19 And he took bread, gave thanks, broke it, gave it to them, and said, “This is my body, which is given for you. Do this in remembrance of me.”20 In the same way he also took the cup after supper and said, “This cup is the new covenant in my blood, which is poured out for you. (Luke 22:14-20)

The Passover meal was originally celebrated to remember how God miraculously saved the Israelites from slavery, establishing them as a unique people free and set apart from the rest of the world with God as their King.

How did Jesus give this specific meal new meaning? How does the original meaning help you understand what Jesus was doing?

Read Luke 24:13-35

13 Now that same day two of them were on their way to a village called Emmaus, which was about seven miles, from Jerusalem. 14 Together they were discussing everything that had taken place. 15 And while they were discussing and arguing, Jesus himself came near and began to walk along with them. 16 But they were prevented from recognizing him. 17 Then he asked them, “What is this dispute that you’re having with each other as you are walking?” And they stopped walking and looked discouraged.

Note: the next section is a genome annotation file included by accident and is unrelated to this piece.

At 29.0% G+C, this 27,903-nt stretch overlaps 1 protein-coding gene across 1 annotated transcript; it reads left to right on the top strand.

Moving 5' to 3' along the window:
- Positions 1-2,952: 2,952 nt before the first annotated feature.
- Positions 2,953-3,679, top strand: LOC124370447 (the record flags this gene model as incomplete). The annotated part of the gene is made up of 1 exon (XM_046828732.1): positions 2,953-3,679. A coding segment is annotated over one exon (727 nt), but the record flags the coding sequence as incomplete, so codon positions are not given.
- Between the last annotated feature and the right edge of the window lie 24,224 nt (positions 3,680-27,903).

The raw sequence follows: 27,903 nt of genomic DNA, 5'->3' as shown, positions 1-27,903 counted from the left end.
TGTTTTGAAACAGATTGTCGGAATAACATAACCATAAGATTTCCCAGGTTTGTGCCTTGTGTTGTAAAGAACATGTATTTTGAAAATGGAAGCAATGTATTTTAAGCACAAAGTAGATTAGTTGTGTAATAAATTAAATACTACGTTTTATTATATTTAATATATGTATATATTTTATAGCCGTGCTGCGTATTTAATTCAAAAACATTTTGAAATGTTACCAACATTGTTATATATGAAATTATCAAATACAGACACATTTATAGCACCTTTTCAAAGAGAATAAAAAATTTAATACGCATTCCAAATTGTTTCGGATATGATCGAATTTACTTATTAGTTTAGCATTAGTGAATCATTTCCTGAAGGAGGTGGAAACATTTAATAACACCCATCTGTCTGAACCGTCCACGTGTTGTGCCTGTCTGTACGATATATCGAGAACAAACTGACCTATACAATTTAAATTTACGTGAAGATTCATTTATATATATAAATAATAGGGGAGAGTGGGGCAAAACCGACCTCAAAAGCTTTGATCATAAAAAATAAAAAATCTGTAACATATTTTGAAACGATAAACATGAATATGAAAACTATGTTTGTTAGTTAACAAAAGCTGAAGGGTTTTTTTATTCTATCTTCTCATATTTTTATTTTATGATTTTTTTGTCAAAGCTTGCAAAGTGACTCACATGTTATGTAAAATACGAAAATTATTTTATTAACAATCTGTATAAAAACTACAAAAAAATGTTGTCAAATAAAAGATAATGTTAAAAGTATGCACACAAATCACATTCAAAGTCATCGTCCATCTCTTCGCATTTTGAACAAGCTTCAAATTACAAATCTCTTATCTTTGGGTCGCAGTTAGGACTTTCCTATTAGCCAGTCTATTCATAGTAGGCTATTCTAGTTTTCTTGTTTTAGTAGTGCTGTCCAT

18 The one named Cleopas answered him, “Are you the only visitor in Jerusalem who doesn’t know the things that happened there in these days?”
19 “What things?” he asked them.